I’ve even documented why many of the fears surrounding nuclear and aversion to its deployment are often irrational and misguided.
But one of the legitimate, good-faith critiques of nuclear is its track record of taking a long time to come online.
Indeed, the U.S. civilian nuclear industry is one of the worst offenders in this regard. Though it is often hampered by the onerous, risk-averse regulators at the Nuclear Regulatory Commission, the most recent reactor projects undertaken have suffered multiple construction delays. The only new nuclear reactors to be nearing completion this century are several years behind schedule.
Georgia’s Vogtle 3 and 4 reactors, approved in 2012, were originally scheduled to begin operating in 2016. The plant received federal approval to begin loading fuel in one of the reactors just last month.
And though a new class of nuclear entrepreneurs is looking to minimize this timeframe with smaller-scale advanced reactors, such projects are not yet far enough along the development curve to vindicate their promise of fast deployment.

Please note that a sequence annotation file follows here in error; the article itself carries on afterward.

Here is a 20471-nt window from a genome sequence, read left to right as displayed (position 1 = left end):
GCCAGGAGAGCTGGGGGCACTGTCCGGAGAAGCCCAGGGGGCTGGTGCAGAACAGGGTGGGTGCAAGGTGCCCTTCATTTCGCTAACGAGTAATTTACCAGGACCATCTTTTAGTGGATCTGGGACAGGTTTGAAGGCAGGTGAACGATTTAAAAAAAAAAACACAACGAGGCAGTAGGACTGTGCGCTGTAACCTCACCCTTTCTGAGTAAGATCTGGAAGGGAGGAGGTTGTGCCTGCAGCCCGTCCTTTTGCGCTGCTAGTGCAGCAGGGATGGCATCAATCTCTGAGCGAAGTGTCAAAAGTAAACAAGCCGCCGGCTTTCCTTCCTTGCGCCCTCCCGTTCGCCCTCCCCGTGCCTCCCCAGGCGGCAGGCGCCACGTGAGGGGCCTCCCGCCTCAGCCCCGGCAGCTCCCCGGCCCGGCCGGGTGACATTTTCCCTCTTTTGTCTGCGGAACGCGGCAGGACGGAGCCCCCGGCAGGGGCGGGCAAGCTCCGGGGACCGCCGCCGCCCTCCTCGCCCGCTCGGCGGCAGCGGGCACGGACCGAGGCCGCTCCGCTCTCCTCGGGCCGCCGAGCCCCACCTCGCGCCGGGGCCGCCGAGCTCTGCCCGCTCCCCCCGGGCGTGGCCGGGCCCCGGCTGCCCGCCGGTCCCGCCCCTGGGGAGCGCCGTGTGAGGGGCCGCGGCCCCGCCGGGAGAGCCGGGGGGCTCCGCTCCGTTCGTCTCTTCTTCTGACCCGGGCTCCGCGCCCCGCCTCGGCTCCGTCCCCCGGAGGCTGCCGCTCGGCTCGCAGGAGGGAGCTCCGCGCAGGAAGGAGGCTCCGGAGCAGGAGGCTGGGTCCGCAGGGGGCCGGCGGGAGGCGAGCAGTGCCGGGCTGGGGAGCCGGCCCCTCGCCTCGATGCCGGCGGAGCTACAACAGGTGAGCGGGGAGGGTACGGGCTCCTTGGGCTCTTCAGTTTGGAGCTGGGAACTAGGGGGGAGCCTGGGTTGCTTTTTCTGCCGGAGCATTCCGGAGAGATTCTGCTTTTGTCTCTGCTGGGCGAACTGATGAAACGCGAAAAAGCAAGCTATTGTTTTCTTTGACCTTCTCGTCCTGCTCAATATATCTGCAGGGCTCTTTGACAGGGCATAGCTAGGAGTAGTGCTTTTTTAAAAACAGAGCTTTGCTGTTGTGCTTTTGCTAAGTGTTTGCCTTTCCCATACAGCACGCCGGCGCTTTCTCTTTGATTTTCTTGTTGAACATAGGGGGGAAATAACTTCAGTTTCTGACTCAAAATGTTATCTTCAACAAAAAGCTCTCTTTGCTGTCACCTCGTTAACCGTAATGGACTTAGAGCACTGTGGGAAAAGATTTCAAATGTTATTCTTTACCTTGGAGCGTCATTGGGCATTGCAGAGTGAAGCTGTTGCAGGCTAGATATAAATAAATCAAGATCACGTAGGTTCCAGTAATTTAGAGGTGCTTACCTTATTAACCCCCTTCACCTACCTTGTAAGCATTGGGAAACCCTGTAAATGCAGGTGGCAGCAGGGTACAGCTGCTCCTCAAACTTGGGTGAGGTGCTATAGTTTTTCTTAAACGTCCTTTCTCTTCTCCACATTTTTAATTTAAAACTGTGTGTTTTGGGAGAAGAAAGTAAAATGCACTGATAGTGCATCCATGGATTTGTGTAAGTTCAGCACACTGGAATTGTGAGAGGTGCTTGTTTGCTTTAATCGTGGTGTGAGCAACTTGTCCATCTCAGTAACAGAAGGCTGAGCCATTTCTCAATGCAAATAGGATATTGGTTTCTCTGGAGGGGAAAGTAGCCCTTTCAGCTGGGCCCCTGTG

What then, is a nuclear proponent to do?
After all, wind and solar are often quite fast to install these days, and advocates are claiming that makes them the more attractive option going forward.
“Nuclear is far slower to build than most other forms of power,” a New York Times columnist recently put it. “As battery technology improves and the price of electricity storage plummets, nuclear may be way too late — with much of its value eclipsed by cheaper, faster and more flexible renewable power technologies.”
Except there’s just one problem. This sentiment, shared by many renewables advocates, seriously overestimates the readiness of critical minerals producers to provide the material inputs needed to facilitate an economy-wide build out of wind, solar, and batteries.
According to Utility Dive:
While a variety of metals like lithium, cobalt, manganese and nickel are fundamental elements in most EV batteries, copper has become the metal du jour. Its ability to conduct electricity well puts it in high demand not just for EV batteries, but electronics in general. Commodity analysts are raising red flags about an impending shortage.